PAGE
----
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- He was a tutor and later castellan of Charles, Duke of Calabria, and ambassador to the King of France in 1323 to obtain the hand of Marie of Valois in marriage for Charles.
- Léonard 1954, p. 429.
- Busquet 1954, p. 199.
- Léonard 1954, p. 448.
- Paladilhe 1997, p. 149.
- Léonard 1954, p. 452.
- Busquet 1954, p. 200.
- Léonard 1954, p. 464.
- Léonard 1954, p. 465.
- Benincasa, Catherine. "Letters of Catherine Benincasa". Project Gutenberg. Retrieved 31 October 2014.
- Benincasa, Catherine. "Letters of Catherine Benincasa". Projectgutenberg.org. Retrieved 31 October 2014.
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- Eugène Jarry: La mort de Jeanne II, reine de Jérusalem et de Sicile, en 1382., Bibliothèque de l'école des chartes, 1894, pp. 236-237.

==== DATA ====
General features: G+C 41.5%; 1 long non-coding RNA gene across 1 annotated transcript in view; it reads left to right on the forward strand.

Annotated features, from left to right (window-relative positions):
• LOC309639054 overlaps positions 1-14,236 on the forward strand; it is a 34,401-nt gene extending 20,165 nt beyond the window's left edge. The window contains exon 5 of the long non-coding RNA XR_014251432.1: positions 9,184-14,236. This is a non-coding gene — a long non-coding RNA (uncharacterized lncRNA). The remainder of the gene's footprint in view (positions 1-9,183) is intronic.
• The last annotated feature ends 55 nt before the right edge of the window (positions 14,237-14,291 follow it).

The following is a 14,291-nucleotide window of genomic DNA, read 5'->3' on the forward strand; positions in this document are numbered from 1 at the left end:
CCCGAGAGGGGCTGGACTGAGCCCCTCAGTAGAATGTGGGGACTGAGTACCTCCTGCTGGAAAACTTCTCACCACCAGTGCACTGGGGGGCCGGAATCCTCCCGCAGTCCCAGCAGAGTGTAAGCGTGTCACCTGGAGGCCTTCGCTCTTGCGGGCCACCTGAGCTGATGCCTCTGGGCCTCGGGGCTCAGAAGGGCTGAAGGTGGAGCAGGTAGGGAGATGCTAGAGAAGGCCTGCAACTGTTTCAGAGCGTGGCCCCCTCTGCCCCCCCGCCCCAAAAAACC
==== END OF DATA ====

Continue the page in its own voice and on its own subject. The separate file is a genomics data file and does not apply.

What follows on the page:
- "Joanna". Chestofbooks.com. Retrieved 31 May 2013.
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|Wikimedia Commons has media related to Joan I of Naples.|
- Boccaccio, Giovanni (1970). Zaccaria, Vittorio, ed. De mulieribus claris. I classici Mondadori (in Italian). Volume 10 of Tutte le opere di Giovanni Boccaccio (2nd ed.). Milan: Mondadori. Biography # 106. OCLC 797065138.
- Boccaccio, Giovanni (2003). Famous women. Brown, Virginia, trans. Cambridge, MA, USA: Harvard University Press. ISBN 9780674003477. OCLC 606534850, 45418951.
- Boccaccio, Giovanni (2011). On famous women. Guarino, Guido A., trans. (2nd ed.). New York: Italica Press. ISBN 9781599102658. OCLC 781678421.
- Busquet, Raoul (1978). Laffont, Robert, ed. Histoire de Marseille. Paris.
- Busquet, Raoul (30 November 1954). Histoire de Provence (1997 ed.). Imprimerie nationale de Monaco.